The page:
Eli Lutsky – 2021 Short Finalist
A surreal journey into the subconscious mind of George W. Bush as he becomes lost in thought during a moment of crisis.
Hey! I’m Eli Lutsky, I’m a writer and comedian from the San Fernando Valley. I started doing stand-up comedy immediately after graduating high school, almost ten years ago and didn’t stop until a virus made me. Prior to Covid I was fortunate enough to travel the country performing at comedy festivals in cities like St. Louis, Columbus, and Des Moines (the third-largest insurance capital of the world!). I’ve made roughly four dollars doing comedy to date, but I’ve gotten to meet a lot of amazing people across the country, which is just as good.
I’ve been writing since I was a kid. I grew up making short sketches and films with my best friend Josh, our only goal being to make each other laugh. I studied Writing for Film and Television at Emerson College, where I grew as a writer and got better at making people other than Josh and myself laugh. After graduating and moving back to LA, I wrote, produced, and starred in a web series – a surreal workplace tragicomedy called STORE ASSHOLES. I also put on a monthly sketch show at the Pack Theater called 1,000 YEARS OF CINEMA, an absurd retrospective on the movies and the folks who made them.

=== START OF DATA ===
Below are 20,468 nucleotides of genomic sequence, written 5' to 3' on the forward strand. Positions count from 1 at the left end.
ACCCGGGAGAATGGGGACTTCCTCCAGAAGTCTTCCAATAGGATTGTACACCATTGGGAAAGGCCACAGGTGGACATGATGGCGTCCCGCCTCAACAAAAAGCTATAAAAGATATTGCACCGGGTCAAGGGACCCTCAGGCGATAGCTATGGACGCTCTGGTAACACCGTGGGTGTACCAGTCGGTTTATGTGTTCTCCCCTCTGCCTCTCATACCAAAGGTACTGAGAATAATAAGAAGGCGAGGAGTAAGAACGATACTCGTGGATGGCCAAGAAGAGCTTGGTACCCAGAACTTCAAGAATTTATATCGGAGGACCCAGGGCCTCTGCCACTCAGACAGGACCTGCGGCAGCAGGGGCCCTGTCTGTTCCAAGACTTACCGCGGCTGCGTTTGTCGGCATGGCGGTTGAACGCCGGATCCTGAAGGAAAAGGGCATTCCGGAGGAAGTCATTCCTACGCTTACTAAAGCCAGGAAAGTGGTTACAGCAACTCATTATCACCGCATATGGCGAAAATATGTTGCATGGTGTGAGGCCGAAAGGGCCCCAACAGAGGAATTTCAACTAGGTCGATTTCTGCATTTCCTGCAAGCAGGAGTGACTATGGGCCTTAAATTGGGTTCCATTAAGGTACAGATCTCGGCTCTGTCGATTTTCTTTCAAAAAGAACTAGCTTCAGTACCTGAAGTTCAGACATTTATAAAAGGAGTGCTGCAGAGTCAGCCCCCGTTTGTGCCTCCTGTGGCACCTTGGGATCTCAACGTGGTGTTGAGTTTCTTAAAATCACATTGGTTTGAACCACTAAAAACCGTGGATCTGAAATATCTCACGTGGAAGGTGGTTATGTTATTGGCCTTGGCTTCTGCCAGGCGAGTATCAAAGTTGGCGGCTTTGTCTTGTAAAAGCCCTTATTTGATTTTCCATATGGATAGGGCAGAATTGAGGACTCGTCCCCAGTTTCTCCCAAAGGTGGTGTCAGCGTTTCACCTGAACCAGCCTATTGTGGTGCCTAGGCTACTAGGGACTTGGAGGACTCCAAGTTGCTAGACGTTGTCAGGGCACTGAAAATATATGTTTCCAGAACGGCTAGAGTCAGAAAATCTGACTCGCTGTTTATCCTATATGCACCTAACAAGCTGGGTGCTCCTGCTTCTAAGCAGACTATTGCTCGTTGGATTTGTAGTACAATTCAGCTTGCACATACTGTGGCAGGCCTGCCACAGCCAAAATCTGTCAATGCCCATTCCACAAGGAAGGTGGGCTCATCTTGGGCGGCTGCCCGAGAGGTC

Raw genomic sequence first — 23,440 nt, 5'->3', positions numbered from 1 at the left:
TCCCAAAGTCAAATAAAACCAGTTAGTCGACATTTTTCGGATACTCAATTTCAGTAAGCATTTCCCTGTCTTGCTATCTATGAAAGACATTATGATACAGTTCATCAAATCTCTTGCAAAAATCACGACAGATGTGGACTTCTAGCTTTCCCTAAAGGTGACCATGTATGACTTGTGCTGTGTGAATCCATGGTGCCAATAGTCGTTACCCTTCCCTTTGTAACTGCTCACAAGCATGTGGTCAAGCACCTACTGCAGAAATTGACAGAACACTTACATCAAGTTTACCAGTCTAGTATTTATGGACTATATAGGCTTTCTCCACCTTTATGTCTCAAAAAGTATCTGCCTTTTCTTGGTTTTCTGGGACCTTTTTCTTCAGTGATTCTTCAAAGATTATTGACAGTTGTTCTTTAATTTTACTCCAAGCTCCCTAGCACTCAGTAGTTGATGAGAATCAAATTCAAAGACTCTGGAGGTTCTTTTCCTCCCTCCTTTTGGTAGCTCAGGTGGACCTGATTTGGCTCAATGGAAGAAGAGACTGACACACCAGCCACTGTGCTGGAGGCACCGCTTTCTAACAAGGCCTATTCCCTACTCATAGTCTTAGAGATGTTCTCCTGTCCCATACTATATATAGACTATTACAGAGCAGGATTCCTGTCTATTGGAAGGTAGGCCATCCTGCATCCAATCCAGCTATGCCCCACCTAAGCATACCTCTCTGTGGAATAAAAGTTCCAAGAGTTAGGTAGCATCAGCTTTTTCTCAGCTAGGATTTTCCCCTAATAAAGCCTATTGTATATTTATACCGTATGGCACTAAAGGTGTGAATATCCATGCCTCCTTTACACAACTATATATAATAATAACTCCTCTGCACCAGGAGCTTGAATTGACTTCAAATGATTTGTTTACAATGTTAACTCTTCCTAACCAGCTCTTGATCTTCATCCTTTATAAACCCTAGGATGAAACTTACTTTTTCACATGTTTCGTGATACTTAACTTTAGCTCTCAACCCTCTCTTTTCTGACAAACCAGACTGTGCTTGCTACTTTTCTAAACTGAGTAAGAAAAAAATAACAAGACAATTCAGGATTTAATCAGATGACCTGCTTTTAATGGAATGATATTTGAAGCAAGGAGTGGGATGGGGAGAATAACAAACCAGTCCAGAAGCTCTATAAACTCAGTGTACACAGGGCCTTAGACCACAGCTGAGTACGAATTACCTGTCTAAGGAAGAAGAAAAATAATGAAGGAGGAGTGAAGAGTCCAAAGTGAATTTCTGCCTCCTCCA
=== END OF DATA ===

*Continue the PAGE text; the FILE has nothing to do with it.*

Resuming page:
My background is primarily in comedy, but as I’ve grown as a writer I’ve become more interested in bending genre to incorporate elements of fantasy, horror, and magical realism.
LONE STAR is a little bit of each of these. It’s a dark story because I wrote it during a dark time. This past summer, as the pandemic raged on and I watched my country eat itself, I spent a lot of time reflecting on the violence ingrained in this place and what it means to have grown up here. I thought about what it was like to grow up in the early 2000s under the Bush presidency. There’s been a very weird push lately to rehabilitate George Bush’s image, to present him as this harmless old man who just paints and hangs out with Ellen, maybe because it’s easy to see him as tame compared to Trump.
I thought about who he is and who he was, how strange and bleak it was to grow up as he plunged us into a Forever War, how angry and scared all the adults in my life were. And I thought about who he was before that, back when he was my age, just some trust fund burnout who flunked out of the Air Force and had two DUIs, with no idea that he would one day grow up to be a war criminal.
I realized I wanted to write about him as I saw him. I wanted to challenge myself to empathize with him without forgiving him. I wanted to write his heel turn.
Lone Star largely takes place in George Bush’s subconscious mind, and the logic of the story reflects that. It’s surreal, dreamlike, unclear what’s memory and what’s fantasy. My goal was to write a story that makes emotional sense, something that’s felt without necessarily being understood.
I’ve currently got some other fun scripts in the works, including a pilot about a delusional substitute teacher – sort of a human Wile E. Coyote – who will do anything to get the class to like him, and a semi-autobiographical feature about my experience starting stand-up as an 18-year-old and noticing that my peer group had suddenly gone from the kids I grew up with to a bunch of depressed 30-somethings.
Contact Eli Lutsky: [email protected]